At long last, the conclusion to our series highlighting the men and women (finally) to hold the position of US Secretary of State has arrived. This installment brings us into and through the 20th Century, covering the annexation of Hawaii, the Spanish American War, the Treaty of Versailles, the concept of “Dollar Diplomacy”, the Marshall Plan, the Suez Canal Crisis, the Cuban Missile Crisis, Vietnam and the formations of the UN, NATO, VVFW, and OPEC. This pool of Secretaries includes lawyers, Ph.Ds, Generals, professors, CEOs, and Nobel Peace Prize recipients. Packed with treaty signings, party-swapping, and a whole lot of resignations, learn which Secretary of State was a thrice losing Democratic Presidential contender, which was president of the Boy Scouts of America and who among them was the son in-law of one Secretary of State and uncle to yet another Secretary of State? The time is upon us, Let’s Talk About Secs, again.
48 Sinter Wodan Kringle Claus
*WARNING: CONTENTS OF THIS EPISODE CONTAIN CHRISTMAS SPOILERS. NOT FOR CHILDREN* Join Albort as he explores the many incarnations of the most fantastical, generous, Coca-Cola loving character of the holiday season, Santa Claus; from Saint Nikolas of Myra to Sinterklaas of the Netherlands to Pere Noel of France to L. Frank Baum’s “Neclaus” and why the wife of the man in the “Ho-Ho-Tuxedo” doesn’t even have a first name! Learn how the Little Ice Age influenced the violins of Antonio Stradivari and the writing of Charles Dickens, which holiday song became the first to be broadcast from space, what Norwegian scientists suspect to be the cause of Rudolph’s shiny nose and how the “Father of the American Cartoon” changed American’s reception of Santa Claus, Abraham Lincoln, Ulysses S. Grant, Rutherford B. Hayes and Grover Cleveland.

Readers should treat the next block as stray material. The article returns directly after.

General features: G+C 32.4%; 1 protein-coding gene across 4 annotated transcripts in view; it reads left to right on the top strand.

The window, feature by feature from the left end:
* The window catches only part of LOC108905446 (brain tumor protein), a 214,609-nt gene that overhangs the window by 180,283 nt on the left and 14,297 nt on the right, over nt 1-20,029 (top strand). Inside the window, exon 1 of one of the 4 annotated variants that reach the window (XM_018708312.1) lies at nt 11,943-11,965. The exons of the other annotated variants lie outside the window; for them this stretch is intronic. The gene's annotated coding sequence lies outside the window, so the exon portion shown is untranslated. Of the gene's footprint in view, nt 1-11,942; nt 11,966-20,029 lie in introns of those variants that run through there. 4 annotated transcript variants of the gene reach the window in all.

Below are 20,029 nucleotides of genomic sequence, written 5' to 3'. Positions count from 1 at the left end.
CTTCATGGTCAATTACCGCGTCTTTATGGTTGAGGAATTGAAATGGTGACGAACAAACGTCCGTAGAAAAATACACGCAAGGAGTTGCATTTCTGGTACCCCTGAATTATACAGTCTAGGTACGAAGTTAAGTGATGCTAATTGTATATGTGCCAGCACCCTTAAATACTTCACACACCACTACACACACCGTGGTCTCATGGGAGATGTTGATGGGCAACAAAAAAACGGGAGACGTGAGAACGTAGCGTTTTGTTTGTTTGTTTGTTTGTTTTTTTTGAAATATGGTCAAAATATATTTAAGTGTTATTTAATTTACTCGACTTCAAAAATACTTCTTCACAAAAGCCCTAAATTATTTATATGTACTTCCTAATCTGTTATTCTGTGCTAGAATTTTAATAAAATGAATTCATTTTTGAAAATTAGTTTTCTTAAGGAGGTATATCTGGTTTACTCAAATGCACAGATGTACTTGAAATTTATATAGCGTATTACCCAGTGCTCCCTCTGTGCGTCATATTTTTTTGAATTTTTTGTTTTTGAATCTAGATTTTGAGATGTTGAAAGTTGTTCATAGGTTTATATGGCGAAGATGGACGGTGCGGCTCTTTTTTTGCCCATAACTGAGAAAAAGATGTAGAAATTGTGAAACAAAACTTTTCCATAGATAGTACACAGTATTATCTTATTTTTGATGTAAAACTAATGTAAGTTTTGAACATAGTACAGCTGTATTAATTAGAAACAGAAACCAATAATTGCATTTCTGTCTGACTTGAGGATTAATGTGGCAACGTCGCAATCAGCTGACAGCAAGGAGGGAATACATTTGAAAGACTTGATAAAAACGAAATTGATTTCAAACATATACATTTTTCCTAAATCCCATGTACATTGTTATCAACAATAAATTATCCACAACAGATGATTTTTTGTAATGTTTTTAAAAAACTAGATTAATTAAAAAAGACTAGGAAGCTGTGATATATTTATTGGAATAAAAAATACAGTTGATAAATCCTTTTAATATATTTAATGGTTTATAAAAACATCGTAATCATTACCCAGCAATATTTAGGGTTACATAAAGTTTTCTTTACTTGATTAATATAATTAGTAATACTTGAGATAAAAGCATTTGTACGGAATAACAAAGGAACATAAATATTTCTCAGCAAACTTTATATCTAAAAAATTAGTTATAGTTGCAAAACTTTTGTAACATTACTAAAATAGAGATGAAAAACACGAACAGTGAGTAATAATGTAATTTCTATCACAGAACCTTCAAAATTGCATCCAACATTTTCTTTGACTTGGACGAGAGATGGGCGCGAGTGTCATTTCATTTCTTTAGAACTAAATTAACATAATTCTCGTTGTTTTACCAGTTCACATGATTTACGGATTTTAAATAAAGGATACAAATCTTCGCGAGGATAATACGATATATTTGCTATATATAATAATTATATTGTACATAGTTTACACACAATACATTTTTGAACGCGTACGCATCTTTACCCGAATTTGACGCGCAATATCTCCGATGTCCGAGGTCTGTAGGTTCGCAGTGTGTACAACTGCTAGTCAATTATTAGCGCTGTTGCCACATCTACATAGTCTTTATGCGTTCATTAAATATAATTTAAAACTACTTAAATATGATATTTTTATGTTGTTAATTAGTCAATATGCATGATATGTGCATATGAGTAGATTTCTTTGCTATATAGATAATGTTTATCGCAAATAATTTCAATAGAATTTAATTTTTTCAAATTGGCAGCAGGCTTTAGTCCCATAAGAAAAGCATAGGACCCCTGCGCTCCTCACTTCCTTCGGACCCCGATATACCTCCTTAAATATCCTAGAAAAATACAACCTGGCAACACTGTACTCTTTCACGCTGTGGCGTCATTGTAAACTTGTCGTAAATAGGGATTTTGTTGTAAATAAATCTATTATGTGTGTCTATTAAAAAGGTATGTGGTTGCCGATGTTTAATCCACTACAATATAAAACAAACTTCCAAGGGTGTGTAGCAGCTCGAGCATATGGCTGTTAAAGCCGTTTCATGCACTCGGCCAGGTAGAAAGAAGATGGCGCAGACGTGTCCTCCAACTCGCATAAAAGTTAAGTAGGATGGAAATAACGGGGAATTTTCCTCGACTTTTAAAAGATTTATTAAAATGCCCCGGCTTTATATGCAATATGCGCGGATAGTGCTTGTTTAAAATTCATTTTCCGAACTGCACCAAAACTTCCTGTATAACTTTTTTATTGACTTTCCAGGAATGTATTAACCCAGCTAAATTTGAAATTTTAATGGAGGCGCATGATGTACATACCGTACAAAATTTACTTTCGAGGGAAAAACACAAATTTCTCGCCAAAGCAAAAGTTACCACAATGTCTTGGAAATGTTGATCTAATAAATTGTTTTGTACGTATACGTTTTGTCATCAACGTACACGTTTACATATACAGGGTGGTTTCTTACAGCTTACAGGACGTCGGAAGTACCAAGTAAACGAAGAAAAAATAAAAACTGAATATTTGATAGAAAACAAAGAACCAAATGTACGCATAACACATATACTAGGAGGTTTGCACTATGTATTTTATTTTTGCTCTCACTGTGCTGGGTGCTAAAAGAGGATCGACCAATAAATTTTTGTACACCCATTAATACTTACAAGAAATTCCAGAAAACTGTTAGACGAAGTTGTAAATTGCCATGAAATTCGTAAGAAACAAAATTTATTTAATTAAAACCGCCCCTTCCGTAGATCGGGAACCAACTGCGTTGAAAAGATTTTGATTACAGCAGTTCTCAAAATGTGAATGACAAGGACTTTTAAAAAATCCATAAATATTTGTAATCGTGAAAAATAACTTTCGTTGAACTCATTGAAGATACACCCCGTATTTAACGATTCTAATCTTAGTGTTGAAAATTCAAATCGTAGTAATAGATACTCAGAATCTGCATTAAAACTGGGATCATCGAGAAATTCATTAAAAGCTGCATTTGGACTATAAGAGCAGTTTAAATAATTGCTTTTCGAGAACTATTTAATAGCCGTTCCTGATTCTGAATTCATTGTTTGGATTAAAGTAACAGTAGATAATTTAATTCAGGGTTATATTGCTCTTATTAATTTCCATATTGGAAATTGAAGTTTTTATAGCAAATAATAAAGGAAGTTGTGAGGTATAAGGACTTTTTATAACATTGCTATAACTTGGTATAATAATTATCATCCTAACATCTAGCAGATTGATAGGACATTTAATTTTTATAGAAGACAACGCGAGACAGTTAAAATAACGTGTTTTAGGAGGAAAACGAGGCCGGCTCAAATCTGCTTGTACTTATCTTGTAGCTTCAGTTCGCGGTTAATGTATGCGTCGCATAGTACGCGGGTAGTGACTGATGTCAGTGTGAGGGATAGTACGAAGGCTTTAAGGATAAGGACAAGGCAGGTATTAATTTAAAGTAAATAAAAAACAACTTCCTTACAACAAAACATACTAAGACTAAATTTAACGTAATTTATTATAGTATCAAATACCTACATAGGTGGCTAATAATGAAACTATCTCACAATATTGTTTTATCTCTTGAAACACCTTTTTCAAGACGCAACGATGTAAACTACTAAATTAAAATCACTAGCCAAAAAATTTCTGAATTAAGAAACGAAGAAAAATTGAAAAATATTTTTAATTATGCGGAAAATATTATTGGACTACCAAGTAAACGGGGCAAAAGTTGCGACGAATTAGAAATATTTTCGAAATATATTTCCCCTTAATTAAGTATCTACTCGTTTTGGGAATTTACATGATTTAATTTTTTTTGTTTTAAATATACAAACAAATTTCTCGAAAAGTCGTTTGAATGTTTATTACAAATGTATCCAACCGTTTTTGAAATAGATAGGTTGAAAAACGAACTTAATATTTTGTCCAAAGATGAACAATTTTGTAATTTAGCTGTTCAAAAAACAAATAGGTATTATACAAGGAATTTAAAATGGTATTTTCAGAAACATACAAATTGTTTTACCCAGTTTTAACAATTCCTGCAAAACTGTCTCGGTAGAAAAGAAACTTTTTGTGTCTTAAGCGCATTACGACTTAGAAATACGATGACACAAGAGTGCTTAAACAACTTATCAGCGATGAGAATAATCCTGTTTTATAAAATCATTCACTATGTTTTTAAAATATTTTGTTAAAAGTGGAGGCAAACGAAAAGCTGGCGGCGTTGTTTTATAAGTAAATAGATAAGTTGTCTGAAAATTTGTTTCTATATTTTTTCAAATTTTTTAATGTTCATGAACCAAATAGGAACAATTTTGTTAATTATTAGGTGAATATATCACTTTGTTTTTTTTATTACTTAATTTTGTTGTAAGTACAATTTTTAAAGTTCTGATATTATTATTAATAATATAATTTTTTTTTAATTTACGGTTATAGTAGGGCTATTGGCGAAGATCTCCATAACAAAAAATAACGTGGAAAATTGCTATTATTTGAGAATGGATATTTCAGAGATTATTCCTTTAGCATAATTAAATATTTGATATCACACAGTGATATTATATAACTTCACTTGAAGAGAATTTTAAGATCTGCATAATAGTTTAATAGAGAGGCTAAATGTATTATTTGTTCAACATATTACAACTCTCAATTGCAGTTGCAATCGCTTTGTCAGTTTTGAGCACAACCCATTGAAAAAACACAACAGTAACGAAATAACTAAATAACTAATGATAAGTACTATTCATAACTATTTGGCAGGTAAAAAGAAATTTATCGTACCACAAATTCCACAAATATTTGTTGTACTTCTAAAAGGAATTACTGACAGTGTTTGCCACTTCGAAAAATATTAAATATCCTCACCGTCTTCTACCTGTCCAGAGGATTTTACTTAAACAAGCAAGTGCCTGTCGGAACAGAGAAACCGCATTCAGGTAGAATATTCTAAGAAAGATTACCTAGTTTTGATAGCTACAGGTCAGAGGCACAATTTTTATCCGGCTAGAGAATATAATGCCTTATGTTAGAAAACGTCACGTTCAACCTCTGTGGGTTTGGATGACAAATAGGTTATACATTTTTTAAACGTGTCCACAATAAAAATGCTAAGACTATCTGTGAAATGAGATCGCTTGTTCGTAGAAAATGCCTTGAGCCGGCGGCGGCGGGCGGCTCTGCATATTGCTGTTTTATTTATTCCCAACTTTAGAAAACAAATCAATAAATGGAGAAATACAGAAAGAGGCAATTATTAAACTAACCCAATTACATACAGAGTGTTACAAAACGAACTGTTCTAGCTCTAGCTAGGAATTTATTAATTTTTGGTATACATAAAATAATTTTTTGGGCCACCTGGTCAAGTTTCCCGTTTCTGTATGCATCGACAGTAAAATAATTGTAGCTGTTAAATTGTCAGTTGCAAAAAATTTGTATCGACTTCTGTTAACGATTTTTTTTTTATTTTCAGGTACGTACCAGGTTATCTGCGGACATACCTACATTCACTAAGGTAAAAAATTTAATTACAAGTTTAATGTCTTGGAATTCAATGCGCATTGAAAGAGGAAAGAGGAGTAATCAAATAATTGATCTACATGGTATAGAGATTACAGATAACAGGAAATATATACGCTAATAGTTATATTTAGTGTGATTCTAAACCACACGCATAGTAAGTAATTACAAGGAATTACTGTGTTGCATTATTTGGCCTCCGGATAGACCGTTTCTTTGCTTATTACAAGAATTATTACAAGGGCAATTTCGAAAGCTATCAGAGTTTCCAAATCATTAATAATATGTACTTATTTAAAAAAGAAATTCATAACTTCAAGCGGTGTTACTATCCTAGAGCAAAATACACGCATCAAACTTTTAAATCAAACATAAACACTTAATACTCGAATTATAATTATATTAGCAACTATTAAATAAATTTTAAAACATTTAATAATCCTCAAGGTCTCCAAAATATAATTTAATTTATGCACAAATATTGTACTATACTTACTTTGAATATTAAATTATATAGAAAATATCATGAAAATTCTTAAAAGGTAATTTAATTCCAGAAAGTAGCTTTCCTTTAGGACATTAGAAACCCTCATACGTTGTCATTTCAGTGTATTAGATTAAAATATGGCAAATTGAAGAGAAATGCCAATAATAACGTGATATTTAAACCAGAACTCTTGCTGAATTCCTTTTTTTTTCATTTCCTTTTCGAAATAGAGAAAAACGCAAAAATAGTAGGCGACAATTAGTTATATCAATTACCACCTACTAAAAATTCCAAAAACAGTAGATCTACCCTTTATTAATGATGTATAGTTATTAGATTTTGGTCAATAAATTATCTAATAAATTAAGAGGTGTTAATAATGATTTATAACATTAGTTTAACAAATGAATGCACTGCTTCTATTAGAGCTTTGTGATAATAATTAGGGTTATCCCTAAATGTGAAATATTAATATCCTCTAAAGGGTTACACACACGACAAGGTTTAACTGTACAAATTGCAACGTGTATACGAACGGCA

It’s October and time for our most spooktacular episode yet. Get a lesson in the provenance of Halloween and the many names it goes by, from the Celtic festivities of Calan Gaef and Samhain to All Hallow’s Eve, Hallowmas, All Saint’s Day, Reformation Day, Founder’s Day and the Day of Seven Billion. Albort’s cauldron is brimming with vampires, witches, candy, aliens, splatstick, Jack O Lanterns, souling, full moons, black cats, Michael Landon and R.E.M.
Customer ReviewsSee All
I really enjoy listening to this podcast. It’s so incredibly well researched and written. History was my favorite subject so, I feel like this is an extension of that but in a much broader sense. Albort really gets the details. His narration is enthusiastic and entertaining. He also sounds handsome 😁! I would recommend this to any history buff or anyone who wants to say they learned something new today!
Addicted to facts
A friend recommended this show to me because I truly enjoy reading encyclopedias. This show is like a live encyclopedia: random and full of information, some I know and lots I don't. Subscribe to this one for sure.
Loved these all!
I love history and trivia and Scattered Curiosities blends both very well. I found myself saying,I never knew that, but it makes sense now. I really liked the short episodes...they were full of so much information in just a few minutes. There is so much the average person does not know about history and listenig to these podcasts gives you a wealth of information.